[Haskell] Speed of ByteString.Lazy

Chad Scherrer chad.scherrer at gmail.com
Thu Jun 29 14:18:44 EDT 2006

I have a bunch of data files where each line represents a data point. It's
nice to be able to quickly tell how many data points I have. I had been
using wc, like this:

% cat *.txt | /usr/bin/time wc
2350570 4701140 49149973
5.81user 0.03system 0:06.08elapsed 95%CPU (0avgtext+0avgdata 0maxresident)k
0inputs+0outputs (152major+18minor)pagefaults 0swaps

I only really care about the line count and the time it takes. For larger
data sets, I was getting tired of waiting for wc, and I wondered whether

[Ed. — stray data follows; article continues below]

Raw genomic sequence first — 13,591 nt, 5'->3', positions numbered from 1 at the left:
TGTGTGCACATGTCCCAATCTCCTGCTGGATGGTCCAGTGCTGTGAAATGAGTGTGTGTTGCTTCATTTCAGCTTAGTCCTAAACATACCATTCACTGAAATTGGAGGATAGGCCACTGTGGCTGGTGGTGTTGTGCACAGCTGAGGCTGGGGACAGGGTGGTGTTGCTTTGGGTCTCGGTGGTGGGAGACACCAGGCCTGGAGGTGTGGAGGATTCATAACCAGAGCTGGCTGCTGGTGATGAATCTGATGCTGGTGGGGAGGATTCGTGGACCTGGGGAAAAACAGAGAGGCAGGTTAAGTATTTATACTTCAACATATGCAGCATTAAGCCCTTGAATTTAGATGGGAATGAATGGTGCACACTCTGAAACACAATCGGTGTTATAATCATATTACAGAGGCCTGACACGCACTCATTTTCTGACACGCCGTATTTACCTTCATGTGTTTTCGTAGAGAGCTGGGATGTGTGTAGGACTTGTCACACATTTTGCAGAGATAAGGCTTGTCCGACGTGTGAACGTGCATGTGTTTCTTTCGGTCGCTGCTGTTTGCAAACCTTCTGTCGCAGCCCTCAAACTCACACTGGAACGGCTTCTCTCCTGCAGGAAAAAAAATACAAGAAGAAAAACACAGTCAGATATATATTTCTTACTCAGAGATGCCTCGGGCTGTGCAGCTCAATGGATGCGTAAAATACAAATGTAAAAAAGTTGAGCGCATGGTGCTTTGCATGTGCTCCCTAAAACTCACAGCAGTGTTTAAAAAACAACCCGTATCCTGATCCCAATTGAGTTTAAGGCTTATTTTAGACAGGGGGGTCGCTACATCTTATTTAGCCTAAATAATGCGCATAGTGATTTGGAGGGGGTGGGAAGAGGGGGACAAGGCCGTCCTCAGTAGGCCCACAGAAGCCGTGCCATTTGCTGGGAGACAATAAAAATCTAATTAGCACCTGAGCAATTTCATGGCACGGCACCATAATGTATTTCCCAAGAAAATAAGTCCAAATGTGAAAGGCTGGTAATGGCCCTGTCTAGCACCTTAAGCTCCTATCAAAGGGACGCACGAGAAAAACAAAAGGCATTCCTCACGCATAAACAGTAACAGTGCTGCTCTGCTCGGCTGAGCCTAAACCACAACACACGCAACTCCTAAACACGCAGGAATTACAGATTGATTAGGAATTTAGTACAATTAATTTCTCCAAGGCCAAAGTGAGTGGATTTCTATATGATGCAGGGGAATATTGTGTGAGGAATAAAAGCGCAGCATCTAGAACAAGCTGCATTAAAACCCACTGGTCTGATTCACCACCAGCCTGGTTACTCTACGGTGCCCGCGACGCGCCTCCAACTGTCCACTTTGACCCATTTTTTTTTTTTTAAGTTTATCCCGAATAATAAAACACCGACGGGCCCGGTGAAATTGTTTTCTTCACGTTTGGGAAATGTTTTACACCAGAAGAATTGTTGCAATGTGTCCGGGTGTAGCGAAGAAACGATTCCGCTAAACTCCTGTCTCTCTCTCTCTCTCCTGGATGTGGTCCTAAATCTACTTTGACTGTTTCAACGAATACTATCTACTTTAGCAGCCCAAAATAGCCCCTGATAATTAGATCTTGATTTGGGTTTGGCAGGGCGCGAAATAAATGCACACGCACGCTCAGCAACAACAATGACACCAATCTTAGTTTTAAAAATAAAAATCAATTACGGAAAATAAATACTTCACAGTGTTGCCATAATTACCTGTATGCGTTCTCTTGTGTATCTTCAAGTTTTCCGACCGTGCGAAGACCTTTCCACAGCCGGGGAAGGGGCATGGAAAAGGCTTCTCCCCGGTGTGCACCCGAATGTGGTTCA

ByteString.Lazy could help me do better. So I wrote a 2-liner:

import qualified Data.ByteString.Lazy.Char8 as L
main = L.getContents >>= print . L.count '\n'

... and compiled this as "lc". It doesn't get much simpler than that. How
does it perform?

% cat *.txt | /usr/bin/time lc
0.09user 0.13system 0:00.24elapsed 89%CPU (0avgtext+0avgdata 0maxresident)k
0inputs+0outputs (199major+211minor)pagefaults 0swaps

Wow. 64 times as fast for this run, with almost no effort on my part.
Granted, wc is doing more work, but the number of words and characters
aren't interesting to me in this case, anyway. I can't imagine
(implementation time)*(execution time) being much shorter. Thanks, Don!


Chad Scherrer

"Time flies like an arrow; fruit flies like a banana" -- Groucho Marx
-------------- next part --------------
An HTML attachment was scrubbed...
URL: http://www.haskell.org//pipermail/haskell/attachments/20060629/b680a06d/attachment.htm

More information about the Haskell mailing list